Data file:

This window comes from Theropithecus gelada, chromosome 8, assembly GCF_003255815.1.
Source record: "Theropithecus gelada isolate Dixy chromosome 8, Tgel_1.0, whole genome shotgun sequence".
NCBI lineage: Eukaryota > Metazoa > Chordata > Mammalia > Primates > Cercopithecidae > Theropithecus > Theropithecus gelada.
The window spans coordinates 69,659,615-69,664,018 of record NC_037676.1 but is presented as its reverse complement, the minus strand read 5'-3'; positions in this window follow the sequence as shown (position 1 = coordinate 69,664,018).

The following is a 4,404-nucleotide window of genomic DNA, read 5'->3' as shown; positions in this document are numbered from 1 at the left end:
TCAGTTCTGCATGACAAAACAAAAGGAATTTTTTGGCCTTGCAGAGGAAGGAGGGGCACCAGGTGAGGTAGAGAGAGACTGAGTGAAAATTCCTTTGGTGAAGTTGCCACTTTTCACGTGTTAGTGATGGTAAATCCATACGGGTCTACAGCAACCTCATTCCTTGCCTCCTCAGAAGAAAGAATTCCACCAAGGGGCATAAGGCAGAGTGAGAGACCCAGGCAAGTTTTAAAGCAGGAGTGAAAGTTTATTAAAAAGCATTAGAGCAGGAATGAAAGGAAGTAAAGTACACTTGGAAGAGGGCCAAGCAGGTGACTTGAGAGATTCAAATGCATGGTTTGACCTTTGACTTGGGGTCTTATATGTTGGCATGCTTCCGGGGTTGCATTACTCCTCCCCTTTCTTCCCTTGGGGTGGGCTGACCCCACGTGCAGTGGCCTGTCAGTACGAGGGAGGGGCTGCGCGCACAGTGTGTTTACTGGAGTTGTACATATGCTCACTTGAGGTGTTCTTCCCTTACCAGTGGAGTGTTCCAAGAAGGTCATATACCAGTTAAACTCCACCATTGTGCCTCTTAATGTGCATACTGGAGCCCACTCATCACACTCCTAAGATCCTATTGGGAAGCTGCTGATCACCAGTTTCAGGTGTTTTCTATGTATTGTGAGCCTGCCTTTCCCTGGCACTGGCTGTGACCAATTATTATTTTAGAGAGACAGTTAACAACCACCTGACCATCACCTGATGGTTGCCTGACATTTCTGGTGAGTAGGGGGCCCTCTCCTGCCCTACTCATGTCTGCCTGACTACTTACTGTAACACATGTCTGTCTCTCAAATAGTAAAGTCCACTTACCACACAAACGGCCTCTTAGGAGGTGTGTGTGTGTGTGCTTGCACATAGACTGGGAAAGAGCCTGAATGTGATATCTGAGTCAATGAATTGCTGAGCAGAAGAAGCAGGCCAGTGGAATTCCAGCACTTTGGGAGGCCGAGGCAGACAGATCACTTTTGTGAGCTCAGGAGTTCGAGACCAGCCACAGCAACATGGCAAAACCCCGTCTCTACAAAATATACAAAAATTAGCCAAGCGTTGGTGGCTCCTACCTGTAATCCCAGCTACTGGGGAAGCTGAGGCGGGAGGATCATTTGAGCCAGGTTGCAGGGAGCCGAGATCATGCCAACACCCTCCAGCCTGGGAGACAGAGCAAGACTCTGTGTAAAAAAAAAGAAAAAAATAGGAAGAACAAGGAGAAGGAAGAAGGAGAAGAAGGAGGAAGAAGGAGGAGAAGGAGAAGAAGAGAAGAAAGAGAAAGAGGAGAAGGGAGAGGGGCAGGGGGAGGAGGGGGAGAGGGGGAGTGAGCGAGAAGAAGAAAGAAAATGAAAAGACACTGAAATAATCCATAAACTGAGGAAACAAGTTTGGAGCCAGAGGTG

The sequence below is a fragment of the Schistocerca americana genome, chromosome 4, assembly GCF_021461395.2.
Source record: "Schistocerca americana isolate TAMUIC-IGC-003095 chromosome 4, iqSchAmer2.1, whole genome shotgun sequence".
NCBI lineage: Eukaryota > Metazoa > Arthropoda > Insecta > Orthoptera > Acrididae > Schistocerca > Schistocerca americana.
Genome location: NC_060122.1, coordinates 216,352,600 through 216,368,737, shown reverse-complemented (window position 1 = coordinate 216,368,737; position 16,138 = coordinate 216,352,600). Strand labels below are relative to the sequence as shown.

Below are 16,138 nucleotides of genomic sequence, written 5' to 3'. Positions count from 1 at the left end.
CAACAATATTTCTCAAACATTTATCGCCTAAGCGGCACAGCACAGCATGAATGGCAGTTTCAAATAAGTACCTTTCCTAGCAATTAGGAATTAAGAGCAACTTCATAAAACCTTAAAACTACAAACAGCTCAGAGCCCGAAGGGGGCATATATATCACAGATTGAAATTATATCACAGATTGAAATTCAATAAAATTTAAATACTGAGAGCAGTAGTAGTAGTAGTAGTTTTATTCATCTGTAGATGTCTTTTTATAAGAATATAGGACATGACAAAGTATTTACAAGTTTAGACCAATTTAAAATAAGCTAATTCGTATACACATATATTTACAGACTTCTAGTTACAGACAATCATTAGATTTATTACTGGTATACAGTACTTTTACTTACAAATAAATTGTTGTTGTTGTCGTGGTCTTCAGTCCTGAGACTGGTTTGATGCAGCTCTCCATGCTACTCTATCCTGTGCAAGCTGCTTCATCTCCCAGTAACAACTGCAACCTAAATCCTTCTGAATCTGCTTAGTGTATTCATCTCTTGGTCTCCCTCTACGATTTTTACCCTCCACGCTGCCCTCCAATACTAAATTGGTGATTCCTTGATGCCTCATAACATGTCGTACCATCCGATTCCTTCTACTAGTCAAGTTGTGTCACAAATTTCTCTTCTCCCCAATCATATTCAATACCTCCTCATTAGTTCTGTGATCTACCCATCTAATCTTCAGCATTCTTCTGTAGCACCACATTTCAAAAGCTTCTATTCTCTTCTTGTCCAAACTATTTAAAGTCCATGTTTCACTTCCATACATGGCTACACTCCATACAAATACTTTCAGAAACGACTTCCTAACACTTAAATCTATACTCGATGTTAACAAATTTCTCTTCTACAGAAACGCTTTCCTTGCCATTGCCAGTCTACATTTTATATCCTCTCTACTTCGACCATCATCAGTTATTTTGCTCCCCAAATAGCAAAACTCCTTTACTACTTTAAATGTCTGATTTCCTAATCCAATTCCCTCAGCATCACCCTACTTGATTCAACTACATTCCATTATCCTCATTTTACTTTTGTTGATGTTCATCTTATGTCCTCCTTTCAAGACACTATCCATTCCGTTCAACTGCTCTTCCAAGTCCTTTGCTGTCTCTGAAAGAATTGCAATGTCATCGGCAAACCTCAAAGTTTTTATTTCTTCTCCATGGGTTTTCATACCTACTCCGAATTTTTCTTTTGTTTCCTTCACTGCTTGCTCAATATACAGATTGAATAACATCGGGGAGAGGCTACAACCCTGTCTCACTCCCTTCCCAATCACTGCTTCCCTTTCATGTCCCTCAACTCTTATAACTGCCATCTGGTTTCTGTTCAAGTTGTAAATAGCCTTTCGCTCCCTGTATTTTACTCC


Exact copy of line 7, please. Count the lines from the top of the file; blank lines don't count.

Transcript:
The sequence below is a fragment of the Schistocerca americana genome, chromosome 4, assembly GCF_021461395.2.